Big Bird is STOKED for Christmas, but Oscar the Asshole puts it in BB’s head there’s no way Santa can get down all those tiny little chimneys, so how can he deliver the presents? So BB has an existential crisis for the rest of the show, until he falls asleep, Santa comes, and all is great. Bada bing, bada boom.
Oh, you needed Jim Henson to fill AN HOUR? Uh, how about Grover and Kermit interview kids about how Santa gets down their chimneys? And as a bonus, we can do a Bert and Ernie version of “The Gift of the Magi.”
More? Linda can teach kids how to sign a Christmas song and Cookie Monster can try to ask Santa for more cookies. That’s still only 40 minutes? Shit. Let’s just hire some professional ice skaters and have them do tricks in Sesame Street costumes for the first 20 minutes of the movie. Whew. Christmas specials are hard.
– Seriously, what is Big Bird? Is he a kid? An adult? How is he able to live by himself but then when he goes to the roof for two hours the rest of the block puts out an Amber Alert?
– I was really confused as to why Bert and Ernie had to barter their prized possessions away for presents until I realized how much their huge-ass apartment on 86th street must cost.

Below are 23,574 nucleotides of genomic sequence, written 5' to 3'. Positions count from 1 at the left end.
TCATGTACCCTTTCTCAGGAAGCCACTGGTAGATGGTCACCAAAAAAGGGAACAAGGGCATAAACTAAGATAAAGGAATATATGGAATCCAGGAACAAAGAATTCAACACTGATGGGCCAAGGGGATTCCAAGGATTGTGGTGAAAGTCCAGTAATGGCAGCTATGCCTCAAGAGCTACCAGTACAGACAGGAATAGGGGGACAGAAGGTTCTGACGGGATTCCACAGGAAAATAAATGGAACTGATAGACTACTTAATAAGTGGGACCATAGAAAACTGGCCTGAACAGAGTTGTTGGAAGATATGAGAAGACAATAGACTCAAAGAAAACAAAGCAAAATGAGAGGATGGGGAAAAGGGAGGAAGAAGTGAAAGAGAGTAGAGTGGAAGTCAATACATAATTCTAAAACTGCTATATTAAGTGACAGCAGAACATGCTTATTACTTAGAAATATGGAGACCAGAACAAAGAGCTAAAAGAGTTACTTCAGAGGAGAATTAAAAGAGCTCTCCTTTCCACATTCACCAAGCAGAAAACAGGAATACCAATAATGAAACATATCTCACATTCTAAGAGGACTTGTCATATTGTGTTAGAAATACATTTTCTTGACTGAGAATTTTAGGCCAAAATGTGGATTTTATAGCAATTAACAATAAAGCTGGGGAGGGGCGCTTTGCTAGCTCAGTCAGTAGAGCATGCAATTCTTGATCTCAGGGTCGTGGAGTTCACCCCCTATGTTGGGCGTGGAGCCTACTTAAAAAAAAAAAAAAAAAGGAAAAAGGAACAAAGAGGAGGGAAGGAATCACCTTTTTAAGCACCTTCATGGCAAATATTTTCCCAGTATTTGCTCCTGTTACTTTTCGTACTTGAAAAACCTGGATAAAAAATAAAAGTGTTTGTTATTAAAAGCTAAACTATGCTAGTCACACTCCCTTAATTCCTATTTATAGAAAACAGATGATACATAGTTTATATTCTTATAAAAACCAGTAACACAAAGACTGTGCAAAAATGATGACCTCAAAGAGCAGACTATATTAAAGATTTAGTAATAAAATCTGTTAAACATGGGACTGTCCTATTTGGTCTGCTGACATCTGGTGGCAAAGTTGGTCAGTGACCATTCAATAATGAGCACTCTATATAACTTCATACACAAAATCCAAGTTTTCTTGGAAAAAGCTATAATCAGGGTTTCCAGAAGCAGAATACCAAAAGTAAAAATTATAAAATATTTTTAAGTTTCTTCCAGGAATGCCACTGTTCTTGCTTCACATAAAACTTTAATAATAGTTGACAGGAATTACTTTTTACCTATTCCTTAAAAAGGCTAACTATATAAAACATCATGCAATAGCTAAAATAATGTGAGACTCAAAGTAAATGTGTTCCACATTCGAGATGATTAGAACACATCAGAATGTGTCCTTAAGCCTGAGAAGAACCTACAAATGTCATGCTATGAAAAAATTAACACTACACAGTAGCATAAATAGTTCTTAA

– Look, I always get a little teary when the kids start signing during Bob’s song, and Linda tells him it’s his Christmas present. But like, HOW did she organize this herself? These kids presumably don’t speak ASL, so how did she even BEGIN to start on this present? It must’ve taken MONTHS.
– Mr. Hooper’s shop is equally confusing. What kind of fucking business is this guy running that he’s got cigar boxes and soap dishes for sale and willing to accept rubber duckies and paperclips as payments? It feels like a drug front.
N/A. Dad was really on a roll.
DOES IT HOLD UP:
This is a fantastic 30-minute storyline told in 60 minutes. It drags, but I’m still a fan. I love the vintage clothes, and the soundtrack slaps. Even the skating scene, which goes on way too long, has one of my favorite Christmas songs in it, “Feliz Navidad” by Jose Feliciano. I recently read an interview with Feliciano in The New Yorker where he said it took 10 minutes to write that song, and he recorded it in one take. “If you know where your song is going, you don’t have to fuck around with it too much,” the 75-year-old said.